Committees move forward on Iran sanctions
Two key committees in Congress have marked up Iran sanctions legislation, getting out in front of the Obama administration as it continues to pursue negotiations:
Asked during a CNN interview whether it was time to stop talking with Iran and move toward sanctions, Clinton said: “We are working with the IAEA (the U.N. International Atomic Energy Agency), with France, Russia … who are all united and showing resolve in responding to the Iranian response and seeking clarification. So I’m going to let this process play out.”
Clinton did not say under what conditions the United States would consider fresh sanctions against Iran.
The Senate Banking Committee passed similar broad sanctions this week that seek
to prevent Iran from importing refined petroleum products, penalizes U.S. firms for helping Iran do so, bans contracts for companies to give Iran technology that could be used to censor free speech, allows states to divest from Iran, and much more.
The National Iranian American Council notes objections raised to the sanctions legislation by Sen. Corker (R-TN):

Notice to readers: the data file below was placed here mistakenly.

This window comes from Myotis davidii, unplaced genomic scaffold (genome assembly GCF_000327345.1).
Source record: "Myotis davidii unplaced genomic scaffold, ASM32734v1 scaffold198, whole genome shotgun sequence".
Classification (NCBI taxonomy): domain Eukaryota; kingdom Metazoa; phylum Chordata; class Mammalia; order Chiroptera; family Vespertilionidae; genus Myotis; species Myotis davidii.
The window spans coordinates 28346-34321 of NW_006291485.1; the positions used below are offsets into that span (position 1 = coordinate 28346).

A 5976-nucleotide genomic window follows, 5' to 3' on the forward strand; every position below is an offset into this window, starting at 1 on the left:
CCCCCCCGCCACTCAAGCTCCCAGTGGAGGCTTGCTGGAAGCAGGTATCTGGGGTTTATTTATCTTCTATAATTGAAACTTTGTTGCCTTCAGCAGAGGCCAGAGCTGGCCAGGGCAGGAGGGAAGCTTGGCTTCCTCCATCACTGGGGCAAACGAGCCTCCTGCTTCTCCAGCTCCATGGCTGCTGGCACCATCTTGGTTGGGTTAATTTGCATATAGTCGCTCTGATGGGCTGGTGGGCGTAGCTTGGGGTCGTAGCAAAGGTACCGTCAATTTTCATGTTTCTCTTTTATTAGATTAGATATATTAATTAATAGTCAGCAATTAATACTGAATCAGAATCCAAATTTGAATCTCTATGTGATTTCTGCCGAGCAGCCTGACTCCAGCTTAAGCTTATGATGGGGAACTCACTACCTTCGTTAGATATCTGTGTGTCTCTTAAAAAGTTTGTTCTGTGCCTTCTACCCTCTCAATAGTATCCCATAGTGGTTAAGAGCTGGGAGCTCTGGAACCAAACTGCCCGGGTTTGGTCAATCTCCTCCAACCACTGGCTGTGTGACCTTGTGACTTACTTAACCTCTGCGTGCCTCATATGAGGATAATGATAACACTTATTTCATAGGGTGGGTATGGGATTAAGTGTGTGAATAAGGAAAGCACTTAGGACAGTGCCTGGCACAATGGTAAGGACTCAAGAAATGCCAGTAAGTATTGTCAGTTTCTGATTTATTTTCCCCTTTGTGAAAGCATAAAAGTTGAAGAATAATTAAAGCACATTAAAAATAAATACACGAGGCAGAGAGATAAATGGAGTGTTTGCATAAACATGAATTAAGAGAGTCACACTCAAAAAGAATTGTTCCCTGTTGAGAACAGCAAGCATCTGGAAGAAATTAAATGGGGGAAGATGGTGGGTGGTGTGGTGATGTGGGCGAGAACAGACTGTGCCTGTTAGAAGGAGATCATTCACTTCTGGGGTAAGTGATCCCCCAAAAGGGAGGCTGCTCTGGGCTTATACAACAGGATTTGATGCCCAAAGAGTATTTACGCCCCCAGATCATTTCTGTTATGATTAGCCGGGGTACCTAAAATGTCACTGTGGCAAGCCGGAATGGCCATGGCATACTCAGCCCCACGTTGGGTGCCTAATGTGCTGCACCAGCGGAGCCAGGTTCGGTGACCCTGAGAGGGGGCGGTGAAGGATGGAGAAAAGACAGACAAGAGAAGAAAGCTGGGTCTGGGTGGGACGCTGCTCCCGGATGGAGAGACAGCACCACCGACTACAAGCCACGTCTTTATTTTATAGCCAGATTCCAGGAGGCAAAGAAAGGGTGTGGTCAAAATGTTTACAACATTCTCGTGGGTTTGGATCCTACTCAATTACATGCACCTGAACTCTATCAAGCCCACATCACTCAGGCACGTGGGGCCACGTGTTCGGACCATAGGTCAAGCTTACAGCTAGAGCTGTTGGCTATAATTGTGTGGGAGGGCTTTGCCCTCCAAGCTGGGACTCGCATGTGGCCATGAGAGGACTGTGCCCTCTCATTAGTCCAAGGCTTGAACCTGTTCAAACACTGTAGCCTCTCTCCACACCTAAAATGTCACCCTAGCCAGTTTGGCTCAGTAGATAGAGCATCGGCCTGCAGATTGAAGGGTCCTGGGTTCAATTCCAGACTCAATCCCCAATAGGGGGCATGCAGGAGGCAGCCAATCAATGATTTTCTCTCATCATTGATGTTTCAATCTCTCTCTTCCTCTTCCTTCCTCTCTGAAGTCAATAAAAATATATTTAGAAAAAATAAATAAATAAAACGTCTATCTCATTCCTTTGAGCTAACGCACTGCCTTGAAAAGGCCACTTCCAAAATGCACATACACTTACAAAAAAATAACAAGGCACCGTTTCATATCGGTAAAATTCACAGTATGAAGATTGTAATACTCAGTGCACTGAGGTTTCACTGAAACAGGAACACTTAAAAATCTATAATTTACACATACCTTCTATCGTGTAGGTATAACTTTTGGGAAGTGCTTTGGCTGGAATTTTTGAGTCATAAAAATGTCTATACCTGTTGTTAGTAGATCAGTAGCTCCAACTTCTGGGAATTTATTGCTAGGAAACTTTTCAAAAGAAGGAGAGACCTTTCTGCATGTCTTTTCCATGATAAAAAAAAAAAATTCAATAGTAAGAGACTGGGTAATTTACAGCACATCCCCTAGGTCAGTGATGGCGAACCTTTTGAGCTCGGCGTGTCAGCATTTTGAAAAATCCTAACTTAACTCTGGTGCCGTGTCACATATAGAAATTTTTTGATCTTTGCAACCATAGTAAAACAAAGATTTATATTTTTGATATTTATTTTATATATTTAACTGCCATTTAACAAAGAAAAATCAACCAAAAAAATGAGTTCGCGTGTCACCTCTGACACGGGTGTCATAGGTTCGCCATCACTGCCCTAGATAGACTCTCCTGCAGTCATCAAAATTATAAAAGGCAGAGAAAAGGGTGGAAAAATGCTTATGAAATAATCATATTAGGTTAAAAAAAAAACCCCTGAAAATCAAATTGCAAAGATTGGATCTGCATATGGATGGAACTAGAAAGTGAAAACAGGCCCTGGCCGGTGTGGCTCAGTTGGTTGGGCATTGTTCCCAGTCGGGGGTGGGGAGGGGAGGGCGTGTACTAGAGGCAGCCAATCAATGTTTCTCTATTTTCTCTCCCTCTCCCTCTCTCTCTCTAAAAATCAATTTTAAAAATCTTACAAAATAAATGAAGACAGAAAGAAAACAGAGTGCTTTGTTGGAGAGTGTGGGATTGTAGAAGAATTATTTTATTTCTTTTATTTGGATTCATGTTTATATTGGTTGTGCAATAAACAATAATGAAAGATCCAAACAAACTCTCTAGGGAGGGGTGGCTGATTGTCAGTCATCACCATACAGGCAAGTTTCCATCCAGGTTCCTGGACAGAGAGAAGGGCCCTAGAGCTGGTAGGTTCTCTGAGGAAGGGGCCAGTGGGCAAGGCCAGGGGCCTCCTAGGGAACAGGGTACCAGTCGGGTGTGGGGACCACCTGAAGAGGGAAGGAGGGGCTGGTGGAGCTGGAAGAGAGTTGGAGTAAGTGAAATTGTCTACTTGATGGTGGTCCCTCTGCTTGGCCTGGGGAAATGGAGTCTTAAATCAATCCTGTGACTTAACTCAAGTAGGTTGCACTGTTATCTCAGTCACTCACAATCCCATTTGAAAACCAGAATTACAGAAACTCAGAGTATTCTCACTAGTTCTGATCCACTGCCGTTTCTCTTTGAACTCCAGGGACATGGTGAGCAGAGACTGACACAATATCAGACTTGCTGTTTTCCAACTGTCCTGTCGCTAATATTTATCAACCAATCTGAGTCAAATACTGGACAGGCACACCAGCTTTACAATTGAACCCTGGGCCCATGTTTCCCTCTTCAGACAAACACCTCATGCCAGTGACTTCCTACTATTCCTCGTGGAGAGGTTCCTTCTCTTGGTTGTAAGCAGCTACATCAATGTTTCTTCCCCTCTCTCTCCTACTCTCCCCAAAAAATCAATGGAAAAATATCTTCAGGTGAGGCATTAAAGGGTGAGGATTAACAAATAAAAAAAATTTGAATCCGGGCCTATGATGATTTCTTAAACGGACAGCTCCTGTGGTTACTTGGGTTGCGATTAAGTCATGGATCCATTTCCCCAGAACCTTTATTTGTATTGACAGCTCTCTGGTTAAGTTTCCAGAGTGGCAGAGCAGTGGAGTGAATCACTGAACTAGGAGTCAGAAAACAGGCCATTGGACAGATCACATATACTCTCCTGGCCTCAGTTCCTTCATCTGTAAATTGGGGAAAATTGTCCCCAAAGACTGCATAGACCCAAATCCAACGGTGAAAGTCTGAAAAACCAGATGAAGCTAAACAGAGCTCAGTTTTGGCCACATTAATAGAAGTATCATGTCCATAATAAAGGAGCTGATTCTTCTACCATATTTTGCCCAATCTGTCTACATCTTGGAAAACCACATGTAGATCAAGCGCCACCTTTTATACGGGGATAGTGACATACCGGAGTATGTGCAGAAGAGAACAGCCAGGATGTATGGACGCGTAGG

“This is a tacit vote of no confidence [against the Obama administration],” Corker said. During an exchange with a colleague after the vote, Corker revealed the “State Department actually did not want to see this happen.”
In addition, the House Foreign Affairs Committee approved the Iran Refined Petroleum Sanctions Act (H.R. 2194) by voice vote this week. In his opening statement, Rep. Berman (D-CA), who chairs the committee, noted that
All of us are aware that if the provisions of this bill are ever implemented, they would likely have a significant impact on the Iranian economy, including quite possibly on average Iranians. While that is a distasteful prospect, the urgency of dealing with the Iranian nuclear project — and the immense danger that a nuclear-armed Iran would pose to tens, if not hundreds, of million people who will fall within the range of its missiles – compels us to go forward with this legislation. Should its implementation prove necessary, it would be our hope that the Iranian regime would come to its senses and suspend its enrichment program at the earliest possible time.
Peace Action West has noted the many reasons why the sanctions being proposed are counterproductive, including the fact that they are likely to cause Iranians to blame the US and not their own government. Recent polls show that the Iranian public still strongly favors enrichment, even while expecting that harsher sanctions are likely to be placed on them. It’s unlikely the Iranian public will start pushing the regime to halt all uranium enrichment anytime soon. The Obama administration knows diplomacy is the best option to resolve tensions between the US and Iran. As the administration continues to let negotiations “play out,” Congress should hold back from actions like sanctions that threaten to undermine the this delicate process.